I was thrilled to add this 10# American grease can to my collection recently.
I know it’s got condition problems, it’s not a collectible size can, and it’s really not all that desirable in any way. So you’re probably wondering why I’m so happy to own this can.
This can has a great story!
A couple months ago my nephew Joe and I had a conversation about one of the buildings where my Dad, brother and I all worked. Dad started there in the early 1960’s doing maintenance. The job grew from a part time maintenance of one 5 story office building to a full time gig maintaining and remodeling 20 commercial buildings and several houses. My brother worked with Dad for several years, and I spent a short time working there when I was a senior in high school and the summer after graduating from high school.
I’m getting ahead of myself……
I was only 3 or 4 years old when Dad started there. Unlike most kids, I got to tag along to work with my Dad. He always had something for me to do if I wanted. Things like filling nail holes, cleaning up the work site, etc. Or I could just watch him work. It was a great learning experience. I didn’t realize until much later how much knowledge I had absorbed from just watching Dad work. The 1st floor was mostly retail space, but the upper floors were all office space. Several of the tenants were very influential business and civic leaders. Not only did I learn about many aspects of construction from framing to finish carpentry, to electrical and some HVAC. I learned about maintenance of boilers, pumps, etc. And I also learned about how to deal with people and how to handle certain situations. My favorite part of the building was the basement with it’s boiler room, pump room, store rooms, Civil Defense Fallout Shelter, etc.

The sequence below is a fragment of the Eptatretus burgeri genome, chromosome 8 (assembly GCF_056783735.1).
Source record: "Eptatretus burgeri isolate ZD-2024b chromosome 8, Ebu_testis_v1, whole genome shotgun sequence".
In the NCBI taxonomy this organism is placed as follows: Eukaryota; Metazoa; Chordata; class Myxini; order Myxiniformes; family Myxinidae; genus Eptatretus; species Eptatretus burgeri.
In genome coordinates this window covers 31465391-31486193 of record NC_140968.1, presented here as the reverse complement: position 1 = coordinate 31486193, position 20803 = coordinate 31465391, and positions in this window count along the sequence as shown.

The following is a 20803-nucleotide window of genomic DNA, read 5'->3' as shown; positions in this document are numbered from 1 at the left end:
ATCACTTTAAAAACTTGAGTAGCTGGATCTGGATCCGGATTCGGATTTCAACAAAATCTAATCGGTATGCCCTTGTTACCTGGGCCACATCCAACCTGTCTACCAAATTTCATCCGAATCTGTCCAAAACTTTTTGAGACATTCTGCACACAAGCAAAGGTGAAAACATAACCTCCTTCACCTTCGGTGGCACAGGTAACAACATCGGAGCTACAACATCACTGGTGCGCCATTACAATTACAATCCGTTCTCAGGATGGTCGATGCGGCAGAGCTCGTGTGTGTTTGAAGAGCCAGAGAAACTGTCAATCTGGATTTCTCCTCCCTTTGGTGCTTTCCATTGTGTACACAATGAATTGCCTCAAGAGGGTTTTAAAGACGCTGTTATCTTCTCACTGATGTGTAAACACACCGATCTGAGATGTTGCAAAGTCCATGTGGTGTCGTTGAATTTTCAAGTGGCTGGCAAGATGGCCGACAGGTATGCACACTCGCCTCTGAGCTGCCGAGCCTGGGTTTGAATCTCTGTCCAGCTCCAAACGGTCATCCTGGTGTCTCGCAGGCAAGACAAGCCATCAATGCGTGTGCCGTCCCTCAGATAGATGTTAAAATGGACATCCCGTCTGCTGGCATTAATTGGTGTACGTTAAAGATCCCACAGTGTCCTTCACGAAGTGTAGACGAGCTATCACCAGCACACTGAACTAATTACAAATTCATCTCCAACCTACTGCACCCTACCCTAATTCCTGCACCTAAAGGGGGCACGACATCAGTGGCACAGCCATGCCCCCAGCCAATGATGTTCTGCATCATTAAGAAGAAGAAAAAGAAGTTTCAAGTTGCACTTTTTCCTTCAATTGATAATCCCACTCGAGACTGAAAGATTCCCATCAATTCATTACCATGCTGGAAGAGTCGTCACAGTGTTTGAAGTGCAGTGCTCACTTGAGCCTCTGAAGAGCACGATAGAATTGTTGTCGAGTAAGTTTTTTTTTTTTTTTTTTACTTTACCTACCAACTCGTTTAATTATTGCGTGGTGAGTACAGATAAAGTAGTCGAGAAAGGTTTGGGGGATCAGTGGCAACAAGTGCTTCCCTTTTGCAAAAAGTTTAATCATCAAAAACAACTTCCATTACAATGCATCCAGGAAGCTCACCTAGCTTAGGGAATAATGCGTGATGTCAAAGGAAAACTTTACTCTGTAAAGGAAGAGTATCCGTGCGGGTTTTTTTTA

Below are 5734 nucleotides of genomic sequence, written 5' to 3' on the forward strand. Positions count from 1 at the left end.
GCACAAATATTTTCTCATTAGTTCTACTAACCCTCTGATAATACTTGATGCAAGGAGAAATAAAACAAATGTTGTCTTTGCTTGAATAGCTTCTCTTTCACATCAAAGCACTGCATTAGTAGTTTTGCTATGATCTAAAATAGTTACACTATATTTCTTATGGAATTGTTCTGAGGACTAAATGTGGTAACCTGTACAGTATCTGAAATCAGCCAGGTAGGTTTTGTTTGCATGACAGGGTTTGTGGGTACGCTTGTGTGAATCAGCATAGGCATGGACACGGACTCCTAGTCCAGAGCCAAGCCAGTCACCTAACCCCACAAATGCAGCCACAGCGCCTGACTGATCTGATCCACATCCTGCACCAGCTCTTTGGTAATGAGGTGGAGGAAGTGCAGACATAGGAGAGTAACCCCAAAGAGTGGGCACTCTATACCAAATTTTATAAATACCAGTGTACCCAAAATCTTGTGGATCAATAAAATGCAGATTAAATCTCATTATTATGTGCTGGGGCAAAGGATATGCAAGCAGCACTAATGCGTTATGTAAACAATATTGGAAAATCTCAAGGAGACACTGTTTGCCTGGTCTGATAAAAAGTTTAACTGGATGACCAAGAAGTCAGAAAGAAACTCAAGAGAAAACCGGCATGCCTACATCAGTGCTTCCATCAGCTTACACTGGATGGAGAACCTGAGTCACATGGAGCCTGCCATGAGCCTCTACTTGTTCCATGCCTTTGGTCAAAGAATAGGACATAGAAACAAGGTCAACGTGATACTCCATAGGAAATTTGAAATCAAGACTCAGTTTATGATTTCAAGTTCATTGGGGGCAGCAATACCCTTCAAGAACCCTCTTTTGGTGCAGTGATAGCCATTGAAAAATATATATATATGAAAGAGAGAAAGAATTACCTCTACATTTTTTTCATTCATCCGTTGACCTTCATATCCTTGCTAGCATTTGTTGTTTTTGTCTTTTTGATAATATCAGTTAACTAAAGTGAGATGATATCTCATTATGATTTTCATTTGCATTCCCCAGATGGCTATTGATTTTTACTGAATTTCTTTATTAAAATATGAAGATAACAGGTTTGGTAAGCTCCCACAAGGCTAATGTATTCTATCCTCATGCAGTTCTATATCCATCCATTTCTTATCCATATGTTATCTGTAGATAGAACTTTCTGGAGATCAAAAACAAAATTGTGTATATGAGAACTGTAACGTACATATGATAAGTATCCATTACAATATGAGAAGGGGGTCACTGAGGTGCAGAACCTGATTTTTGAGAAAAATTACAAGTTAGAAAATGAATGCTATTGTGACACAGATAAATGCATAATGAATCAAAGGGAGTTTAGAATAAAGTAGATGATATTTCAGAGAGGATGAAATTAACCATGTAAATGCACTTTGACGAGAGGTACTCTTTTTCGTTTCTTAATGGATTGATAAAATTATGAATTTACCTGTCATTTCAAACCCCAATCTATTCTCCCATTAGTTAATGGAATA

Joe relayed some of the stories he had heard from his dad and grandpa from their time working there. I told him about what I remembered from being there as a kid and later working there. Joe suggested that I contact the current owner to see if I could tour the basement. I figured a guy with several million dollars of commercial real estate had better things to do than be bothered by someone that worked in one of his buildings forty years ago. That night I thought about the conversation I had with Joe. Old memories that I thought were long gone started coming back. I sent Joe a long email detailing many memories. Everything from putting several boxes of legal documents in a store room in 1976, to cleaning a boiler, to the very early years when one of the boilers was still coal fired, etc, etc, etc.
Joe called a few days later to ask if I had a couple hours to meet with him. I asked what was up. He said he had called the owner of the building and got us a tour. I think Joe could sell ice to an Eskimo. So a few days later I found myself in the basement of the building where I worked forty years ago. The building was completely remodeled in 2004, but the basement hasn’t changed that much. The lawyer who gave me a couple bucks to put the boxes of legal documents in storage is long gone……but one of the boxes is still there! There’s still a fiber drum with a Civil Defense label in what was once the fallout shelter. The oil fired boiler that I maintained is still there, but no longer in use. The coal bin is still there. About the fortieth thing I pointed out to Joe, that was just as I had described in my email, Joe said this is unreal. In my email to Joe, I had told about accompanying my Dad to a Standard Oil Company (IND) bulk plant to get a can of grease when I was four years old. A dozen or so years later I was tasked with using grease from that very can to lube a pump. Now some forty years later I was back in the pump room holding that same grease can that I first saw around 1964!
And thanks to my nephew Joe, and a very kind building owner, that grease can that I first saw in my childhood is now in my collection. Yeah, it might not be much of a can, but it has a great story.
Thanks Joe, and thanks Buck! It means a lot to this sentimental old guy.